Challenges of teaching Russian

Professors from the Tula State Pedagogical University with Vladimir Dementiev (second from left) Source: RCSC

Professors from the Tula State Pedagogical University with Vladimir Dementiev (second from left) Source: RCSC

Professors from Tula interact with Indian colleagues in Mumbai; discuss new methods of teaching Russian to foreigners.

One of the best ways for Russia to enhance its global soft power is to promote its rich and complicated language. Over the last few years, the Russian Government through the Russkiy Mir Foundation has realised the importance of spreading the language. “The Russian language not only preserves an entire layer of truly global achievements but is also the living space for the many millions of people in the Russian-speaking world, a community that goes far beyond Russia itself,” Vladimir Putin told the Russian Federal Assembly in 2007.  

While India does not have a large number of Russian speakers, the general warmth with which Russia is viewed in the country makes it an ideal destination to spread the language of Pushkin, Tolstoy and Dostoyevsky. The Russkiy Mir Foundation, which has a development programme for spreading Russian language teaching overseas, has been at the forefront of initiatives directed at India. In the last week of November, the Russian Centre for Science and Culture in Mumbai hosted a seminar on the challenges and problems of teaching Russian as a foreign language.

Professors from the Lev Tolstoy Tula State Pedagogical University discussed various methodologies of teaching the Russian language in countries which don’t have a particularly strong Russian heritage. Instructors from various parts of western India such as Ujjain, Kolhapur and Pune attended the conference.

Russian has been taught at the university level since 1946, when Delhi University first took the initiative. Indian interest in the language peaked in the heydays of Indo-Soviet bonhomie but was on the decline until the recent past. Instructors at various levels have argued that many universities in India use outdated teaching methods to go along with Soviet-era textbooks.

The Mumbai conference looked at addressing the pressing needs of Russian language professors in India. During a lively session, Professor G. V. Tokarev emphasised the need to attach more importance to cultural aspects of the language.  “Russians are ready to forgive mistakes in declensions, in mixing up the cases, but not errors in the cultural context,” Tokarev said. According to the professor of documentology and stylistics, it’s important for foreign students to understand the faux-pas of the language. “If a foreigner hears someone calling his boss Alyosha or Alyokha at the office and decides to do the same without having established an informal relationship, we all know what can happen,” said Tokarev. He also spoke of Russian etiquette and how it differed from languages like English and German.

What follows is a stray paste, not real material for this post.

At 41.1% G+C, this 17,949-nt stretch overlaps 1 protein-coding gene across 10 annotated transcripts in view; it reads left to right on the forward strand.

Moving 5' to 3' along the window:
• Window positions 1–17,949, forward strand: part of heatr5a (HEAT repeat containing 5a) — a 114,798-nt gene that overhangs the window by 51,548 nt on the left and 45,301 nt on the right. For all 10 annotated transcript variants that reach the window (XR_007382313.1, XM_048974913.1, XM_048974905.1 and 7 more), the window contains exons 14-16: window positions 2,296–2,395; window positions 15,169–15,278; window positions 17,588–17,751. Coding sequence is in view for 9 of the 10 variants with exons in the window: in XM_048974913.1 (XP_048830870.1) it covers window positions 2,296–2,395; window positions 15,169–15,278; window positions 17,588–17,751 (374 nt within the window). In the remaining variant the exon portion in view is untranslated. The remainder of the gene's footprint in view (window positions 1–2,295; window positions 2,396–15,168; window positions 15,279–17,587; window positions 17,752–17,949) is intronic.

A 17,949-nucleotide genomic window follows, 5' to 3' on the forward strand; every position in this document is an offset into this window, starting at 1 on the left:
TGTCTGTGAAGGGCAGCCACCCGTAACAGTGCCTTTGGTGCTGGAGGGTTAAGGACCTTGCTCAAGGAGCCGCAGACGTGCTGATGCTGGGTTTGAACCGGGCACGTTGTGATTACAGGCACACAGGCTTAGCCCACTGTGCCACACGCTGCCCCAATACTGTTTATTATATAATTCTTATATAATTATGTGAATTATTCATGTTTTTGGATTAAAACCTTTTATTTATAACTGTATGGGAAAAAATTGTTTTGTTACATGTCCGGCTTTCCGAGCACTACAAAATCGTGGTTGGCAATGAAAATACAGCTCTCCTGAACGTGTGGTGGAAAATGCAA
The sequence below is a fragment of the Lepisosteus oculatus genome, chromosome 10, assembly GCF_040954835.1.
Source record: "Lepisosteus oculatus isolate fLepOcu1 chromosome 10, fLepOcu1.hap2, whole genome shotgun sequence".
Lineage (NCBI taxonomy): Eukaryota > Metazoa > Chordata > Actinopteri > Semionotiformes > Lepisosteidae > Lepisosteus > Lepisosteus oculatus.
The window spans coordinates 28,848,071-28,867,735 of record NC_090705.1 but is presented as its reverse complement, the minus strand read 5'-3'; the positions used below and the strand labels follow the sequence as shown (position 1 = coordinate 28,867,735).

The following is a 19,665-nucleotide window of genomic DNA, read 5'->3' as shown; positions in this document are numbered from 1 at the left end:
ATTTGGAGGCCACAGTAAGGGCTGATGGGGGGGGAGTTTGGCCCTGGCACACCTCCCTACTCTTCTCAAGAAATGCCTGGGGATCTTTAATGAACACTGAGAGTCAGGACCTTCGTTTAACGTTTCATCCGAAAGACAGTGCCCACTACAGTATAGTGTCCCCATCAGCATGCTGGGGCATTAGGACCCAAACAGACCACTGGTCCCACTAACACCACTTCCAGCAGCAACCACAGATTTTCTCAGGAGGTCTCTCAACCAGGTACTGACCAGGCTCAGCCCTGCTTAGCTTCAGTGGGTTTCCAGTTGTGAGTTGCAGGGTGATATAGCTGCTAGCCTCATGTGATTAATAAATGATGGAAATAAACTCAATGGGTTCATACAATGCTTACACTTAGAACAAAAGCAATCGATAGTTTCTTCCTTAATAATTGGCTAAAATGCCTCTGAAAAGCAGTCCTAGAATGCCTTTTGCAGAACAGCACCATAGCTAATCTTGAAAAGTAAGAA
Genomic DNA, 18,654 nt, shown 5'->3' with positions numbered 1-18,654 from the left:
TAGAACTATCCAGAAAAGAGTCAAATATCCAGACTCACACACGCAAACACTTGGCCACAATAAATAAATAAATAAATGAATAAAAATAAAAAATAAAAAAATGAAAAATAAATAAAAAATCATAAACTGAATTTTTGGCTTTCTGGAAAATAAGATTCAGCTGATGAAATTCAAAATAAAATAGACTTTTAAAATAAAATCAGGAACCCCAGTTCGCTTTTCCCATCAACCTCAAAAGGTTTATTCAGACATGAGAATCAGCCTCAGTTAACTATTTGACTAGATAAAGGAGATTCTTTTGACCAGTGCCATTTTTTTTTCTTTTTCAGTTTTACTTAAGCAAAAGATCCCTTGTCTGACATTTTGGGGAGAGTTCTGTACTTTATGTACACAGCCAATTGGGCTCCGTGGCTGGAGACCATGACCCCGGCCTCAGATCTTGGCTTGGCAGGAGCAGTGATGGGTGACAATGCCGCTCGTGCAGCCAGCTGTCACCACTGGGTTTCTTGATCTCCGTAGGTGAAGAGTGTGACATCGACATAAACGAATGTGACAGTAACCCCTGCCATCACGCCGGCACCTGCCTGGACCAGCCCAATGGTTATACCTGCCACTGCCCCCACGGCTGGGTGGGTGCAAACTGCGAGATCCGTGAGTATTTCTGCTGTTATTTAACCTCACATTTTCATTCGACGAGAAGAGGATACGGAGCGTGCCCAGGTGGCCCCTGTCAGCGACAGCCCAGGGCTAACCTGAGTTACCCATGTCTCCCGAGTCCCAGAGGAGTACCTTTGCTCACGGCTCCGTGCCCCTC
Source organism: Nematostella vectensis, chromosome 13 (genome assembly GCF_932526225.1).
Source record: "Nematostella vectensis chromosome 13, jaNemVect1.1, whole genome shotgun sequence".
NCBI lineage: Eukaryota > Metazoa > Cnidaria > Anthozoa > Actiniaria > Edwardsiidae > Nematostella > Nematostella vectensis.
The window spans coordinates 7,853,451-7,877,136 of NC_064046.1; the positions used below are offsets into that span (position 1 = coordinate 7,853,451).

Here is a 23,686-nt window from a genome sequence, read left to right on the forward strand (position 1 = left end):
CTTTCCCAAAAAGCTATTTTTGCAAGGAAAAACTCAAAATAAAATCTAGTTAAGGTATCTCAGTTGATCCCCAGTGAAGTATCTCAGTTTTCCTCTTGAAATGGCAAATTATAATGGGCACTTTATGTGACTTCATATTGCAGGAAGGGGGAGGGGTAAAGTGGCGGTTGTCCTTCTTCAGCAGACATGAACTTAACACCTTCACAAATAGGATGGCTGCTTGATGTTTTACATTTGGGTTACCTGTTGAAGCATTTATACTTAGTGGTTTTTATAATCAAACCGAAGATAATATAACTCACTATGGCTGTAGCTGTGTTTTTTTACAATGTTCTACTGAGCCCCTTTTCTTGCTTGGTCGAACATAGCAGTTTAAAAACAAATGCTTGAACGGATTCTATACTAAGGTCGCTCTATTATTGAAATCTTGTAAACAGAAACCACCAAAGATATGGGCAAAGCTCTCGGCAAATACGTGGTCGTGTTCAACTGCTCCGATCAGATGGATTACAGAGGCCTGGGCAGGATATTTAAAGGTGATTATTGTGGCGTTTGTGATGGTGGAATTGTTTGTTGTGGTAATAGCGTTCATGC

Universities in Russia have been quick to adapt teaching methodologies for the Internet generation and called on Indian professors to do the same. Several interactive sites have come up on the web where foreign students can practise Russian grammar as well as learn about different aspects of Russian culture. “The distance mode of learning through the Internet will be useful to teachers in keeping abreast of changes that are taking place in our field, as also in Russian society, life and the entire system as a whole,” said Dr Chetan Thakar, who teaches Russian at the University of Pune’s Department of Foreign Languages. “Most of the teachers of Russian language in India have been trained in the Soviet era and need to keep abreast of all kind of changes that have taken place and are taking place in Russia (the Russian language included),” added Thakar, who has been teaching Russian language and literature for over 30 years.

Dr Laxmi Mikaelyan (left) having a word with Prof Tokarev. Source: RCSC

The 7-member delegation from Tula also presented the Indian professors with new books on the methods of teaching the Russian language and Russian literature.  A common complaint among the teaching community in India is that most books are entirely in the Russian language and have no English explanations for students with limited proficiency. “Russian language books would be more useful to Indian students if there were explanations in English,” Vladimir Dementiev, director of the Russian centre in Mumbai, said. The professors from Tula said that plans were on to publish more books with explanations in foreign languages.

The three-day conference, which was also attended by advanced students of the Russian language, was interactive and the Tula professors were constantly looking for feedback from their Indian counterparts. “The conference was both interesting and informative,” said Dr Laxmi Mikaelyan, head of University of Mumbai’s Russian department. “Particularly engrossing for me were the lectures by Professor Tokarev and the interactive demo-class by Dr V. I. Abramova,” she said.

Indian guests were served the Tulski Pryanik, a delicious traditional gingerbread treat from the Tula region. Professor Abramova, who read the famous Russian fairy tale ‘Three Bears’ with the help of visuals, brought a piece of Russia into the audience by dressing in the traditional costume of the Tula Region.

“The professors from the Tula State Pedagogical University were very happy to note that Russian is taught at the Post-Graduate level in the University of Mumbai,” Mikaelyan said. Indian students were advised to follow the Tula-based university’s developments for information on various competitions and research possibilities.

With trade and cultural ties growing between Russia and India, the Russian language is once again poised to grow in a country that prides itself on being multi-lingual.  

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